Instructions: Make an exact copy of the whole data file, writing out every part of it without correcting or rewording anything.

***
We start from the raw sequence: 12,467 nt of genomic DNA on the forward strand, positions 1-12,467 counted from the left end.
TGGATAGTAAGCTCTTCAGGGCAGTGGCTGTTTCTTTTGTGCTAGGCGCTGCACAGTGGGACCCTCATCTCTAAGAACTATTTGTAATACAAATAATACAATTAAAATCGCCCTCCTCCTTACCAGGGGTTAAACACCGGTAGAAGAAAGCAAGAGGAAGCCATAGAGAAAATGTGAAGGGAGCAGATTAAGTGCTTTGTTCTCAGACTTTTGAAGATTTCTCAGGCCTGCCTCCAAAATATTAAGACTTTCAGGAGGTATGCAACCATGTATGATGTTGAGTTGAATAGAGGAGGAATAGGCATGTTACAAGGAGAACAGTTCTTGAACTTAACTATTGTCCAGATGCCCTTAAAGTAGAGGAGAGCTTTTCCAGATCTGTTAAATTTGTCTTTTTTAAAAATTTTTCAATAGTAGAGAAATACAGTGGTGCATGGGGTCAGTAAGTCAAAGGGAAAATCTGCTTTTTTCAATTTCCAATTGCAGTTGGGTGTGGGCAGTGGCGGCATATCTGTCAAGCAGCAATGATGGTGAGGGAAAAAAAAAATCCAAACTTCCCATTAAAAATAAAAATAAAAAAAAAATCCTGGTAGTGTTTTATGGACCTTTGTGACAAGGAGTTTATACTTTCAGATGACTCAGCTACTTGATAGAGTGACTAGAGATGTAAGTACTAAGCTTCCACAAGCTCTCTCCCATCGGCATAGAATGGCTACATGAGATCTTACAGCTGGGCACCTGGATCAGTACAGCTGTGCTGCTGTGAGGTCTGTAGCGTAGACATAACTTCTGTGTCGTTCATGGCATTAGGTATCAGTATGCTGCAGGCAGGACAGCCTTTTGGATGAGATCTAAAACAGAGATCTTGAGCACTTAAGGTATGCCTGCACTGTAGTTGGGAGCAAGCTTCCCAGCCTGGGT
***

We start from the raw sequence: 12,467 nt of genomic DNA on the forward strand, positions 1-12,467 counted from the left end.
TGGATAGTAAGCTCTTCAGGGCAGTGGCTGTTTCTTTTGTGCTAGGCGCTGCACAGTGGGACCCTCATCTCTAAGAACTATTTGTAATACAAATAATACAATTAAAATCGCCCTCCTCCTTACCAGGGGTTAAACACCGGTAGAAGAAAGCAAGAGGAAGCCATAGAGAAAATGTGAAGGGAGCAGATTAAGTGCTTTGTTCTCAGACTTTTGAAGATTTCTCAGGCCTGCCTCCAAAATATTAAGACTTTCAGGAGGTATGCAACCATGTATGATGTTGAGTTGAATAGAGGAGGAATAGGCATGTTACAAGGAGAACAGTTCTTGAACTTAACTATTGTCCAGATGCCCTTAAAGTAGAGGAGAGCTTTTCCAGATCTGTTAAATTTGTCTTTTTTAAAAATTTTTCAATAGTAGAGAAATACAGTGGTGCATGGGGTCAGTAAGTCAAAGGGAAAATCTGCTTTTTTCAATTTCCAATTGCAGTTGGGTGTGGGCAGTGGCGGCATATCTGTCAAGCAGCAATGATGGTGAGGGAAAAAAAAAATCCAAACTTCCCATTAAAAATAAAAATAAAAAAAAAATCCTGGTAGTGTTTTATGGACCTTTGTGACAAGGAGTTTATACTTTCAGATGACTCAGCTACTTGATAGAGTGACTAGAGATGTAAGTACTAAGCTTCCACAAGCTCTCTCCCATCGGCATAGAATGGCTACATGAGATCTTACAGCTGGGCACCTGGATCAGTACAGCTGTGCTGCTGTGAGGTCTGTAGCGTAGACATAACTTCTGTGTCGTTCATGGCATTAGGTATCAGTATGCTGCAGGCAGGACAGCCTTTTGGATGAGATCTAAAACAGAGATCTTGAGCACTTAAGGTATGCCTGCACTGTAGTTGGGAGCAAGCTTCCCAGCCTGGGT